- The Washington Times - Monday, October 1, 2001

With little apparent regard for what the country and the economy has undergone since Sept. 11, a coalition of Washington lawyers and presumptive "consumer advocates" seem to believe now is the perfect time to throw some sand in the gears of technology's future.

Four groups the Consumer Federation of America, Consumers Union, the Media Access Project and the U.S. Public Interest Research Group (U.S. PIRG) fired a pre-emptive broadside at Microsoft Corp. over that firm's new operating system, Windows XP, due in stores Oct. 25. These groups, which each claim to work in the public interest, believe Microsoft will enhance its "monopoly" power by configuring the operating system, a new version of Internet Explorer, and an authentication service called Passport in certain ways.

"According to the analysis, Microsoft has designed a bundle of products and services designed to extend its monopoly to the new generation of Internet-based and currently competitive applications and services," a news release issued by the four groups states. "These include communications, such as e-mail and instant messaging; commerce, such as identity verification and transaction records; utilities such as calendars and contact lists; applications such as media players and digital photography, and event Internet services themselves (e.g. MSN)."

The organizations sent a strongly worded letter to the U.S. Department of Justice and New York State Attorney General Elliot Spitzer, calling Windows XP "anticompetitive and anti-consumer," and asking for legal steps to rein in Microsoft.

"We urge the attorneys general, who represent consumers as plaintiffs in the case, to seek a swift and sure end to what we believe to be illegal leveraging of illegally obtained monopolies for the PC operating system and Internet browser," the letter from the four groups states.

Microsoft, for its part, says the new software will make computing better for home and business users. The company, and lawyers for the Justice Department, were due in court at the end of last week to discuss progress in the federal antitrust case against the firm.

At the same time, Microsoft said it will roll out Windows XP at a ceremony in New York City's Time Square, in part as a salute to the resurgent spirit of the city, which was attacked by terrorists on Sept. 11.

"Microsoft's launch of Windows XP in our City is an affirmation of the business community's continuing commitment to New York City remaining the Business Capital of the World," says Rudolph W. Giuliani, mayor of New York, in a statement released by the software firm. "We welcome Microsoft to our city. It is another example of the fact that New York City is open for business."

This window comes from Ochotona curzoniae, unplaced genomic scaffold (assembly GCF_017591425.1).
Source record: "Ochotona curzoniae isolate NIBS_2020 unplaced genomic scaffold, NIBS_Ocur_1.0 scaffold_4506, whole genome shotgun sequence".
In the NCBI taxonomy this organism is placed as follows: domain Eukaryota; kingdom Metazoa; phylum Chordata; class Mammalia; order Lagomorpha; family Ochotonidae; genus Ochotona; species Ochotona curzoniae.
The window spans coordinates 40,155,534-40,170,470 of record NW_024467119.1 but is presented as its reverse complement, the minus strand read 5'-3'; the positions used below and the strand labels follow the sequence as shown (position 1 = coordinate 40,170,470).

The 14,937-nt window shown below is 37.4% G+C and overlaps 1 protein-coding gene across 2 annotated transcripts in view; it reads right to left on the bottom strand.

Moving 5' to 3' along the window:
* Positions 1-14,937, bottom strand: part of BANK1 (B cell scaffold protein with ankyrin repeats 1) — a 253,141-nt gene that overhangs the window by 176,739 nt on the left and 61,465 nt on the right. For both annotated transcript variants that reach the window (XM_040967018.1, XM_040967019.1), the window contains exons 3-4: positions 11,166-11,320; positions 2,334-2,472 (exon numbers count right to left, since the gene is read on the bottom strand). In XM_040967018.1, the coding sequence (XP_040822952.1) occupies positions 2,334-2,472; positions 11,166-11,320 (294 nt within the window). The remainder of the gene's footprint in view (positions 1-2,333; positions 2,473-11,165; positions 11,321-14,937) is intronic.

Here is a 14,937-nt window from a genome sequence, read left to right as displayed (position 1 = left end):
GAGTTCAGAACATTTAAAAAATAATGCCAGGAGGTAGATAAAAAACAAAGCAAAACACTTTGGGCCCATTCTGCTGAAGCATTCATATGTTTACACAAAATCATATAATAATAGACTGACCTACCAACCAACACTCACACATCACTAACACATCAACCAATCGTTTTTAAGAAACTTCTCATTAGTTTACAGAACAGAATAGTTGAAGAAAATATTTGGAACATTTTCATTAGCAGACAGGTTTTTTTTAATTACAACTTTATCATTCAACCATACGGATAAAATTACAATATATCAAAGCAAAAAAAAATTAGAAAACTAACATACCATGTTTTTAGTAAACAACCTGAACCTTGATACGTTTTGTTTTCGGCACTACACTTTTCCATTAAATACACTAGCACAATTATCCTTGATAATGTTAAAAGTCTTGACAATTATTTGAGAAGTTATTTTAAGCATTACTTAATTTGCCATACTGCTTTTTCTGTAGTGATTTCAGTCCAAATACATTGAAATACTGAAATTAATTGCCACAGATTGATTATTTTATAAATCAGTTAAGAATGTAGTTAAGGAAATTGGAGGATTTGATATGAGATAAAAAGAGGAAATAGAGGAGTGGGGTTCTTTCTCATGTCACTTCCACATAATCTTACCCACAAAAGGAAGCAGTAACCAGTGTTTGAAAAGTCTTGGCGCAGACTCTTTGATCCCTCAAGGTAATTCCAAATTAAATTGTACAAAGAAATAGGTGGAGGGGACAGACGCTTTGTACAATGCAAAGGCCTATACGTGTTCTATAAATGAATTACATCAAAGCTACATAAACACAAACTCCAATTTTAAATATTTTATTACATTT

"Mayor Giuliani has said that he wants New York open for business, and we're responding to that call," said Bill Gates, chairman and chief software architect at Microsoft. "While the city is forever changed, we want this event to help remind the world that New York still represents strength and determination."

It is this juxtaposition of events the consumer groups lining up against Microsoft while a beleaguered city asks the firm in that got me thinking, and then got me angry.

While there are aspects of Windows XP which may present a challenge to some companies in the marketplace, the notion that this new operating system will block competitive products at every turn is rubbish. I've been testing Beta and later versions of Windows XP for several months, and have installed and run a raft of software NOT made by Microsoft.

At the same time, some of the improvements are nothing short of wonderful for people who have to use computers, as opposed to a cadre of lawyers and lobbyists seeking to roadblock a digital pilgrim's progress. One is the "digital camera wizard," which worked flawlessly in transferring snapshots from a Kodak DX3900 digital camera to an appropriate directory and file folder on my PC. From that location, I could view, open and edit the photos with software from Adobe, Inc. as well as JASC, neither firm being under the thumb of Microsoft.

It is to me galling that organizations whose principal leaders have never owned a business, never had to meet a for-profit company's demands, never programmed a piece of software, and never had to support computer users frustrated by operating systems that hiccupped and hung up, would seek to block the introduction of an operating system that holds great promise for users, at reasonable costs (home users can expect to pay about $99 or less for each copy of Windows XP they need).

While I am not a computer programmer or a lawyer, for that matter I have been hanging around, and writing about, PCs for the better part of two decades and for one stretch worked as a "micro manager" for a D.C.-based charity. I've seen users frustrated by stuff that doesn't work, and I've seen the tremendous potential of Windows XP to relieve that frustration.

To think that advancement and better computing might be frustrated through the legal process is enough to raise my blood pressure a few notches. If anyone at the Justice Department is interested in this user's opinion, leave Microsoft and Windows XP alone, please, and devote your resources to more pressing issues, such as determining and freezing monetary and other financial assets of terrorists.

• Write to Mark Kellner in care of The Washington Times, Business Desk, 3600 New York Ave. NE, Washington, D.C. 20002; send e-mail to [email protected], or visit the writer's Web page, www.kellner2000.com. Talk back live to Mark every Thursday from 8 to 9 p.m., Eastern time, on www.adrenaline-radio.com.

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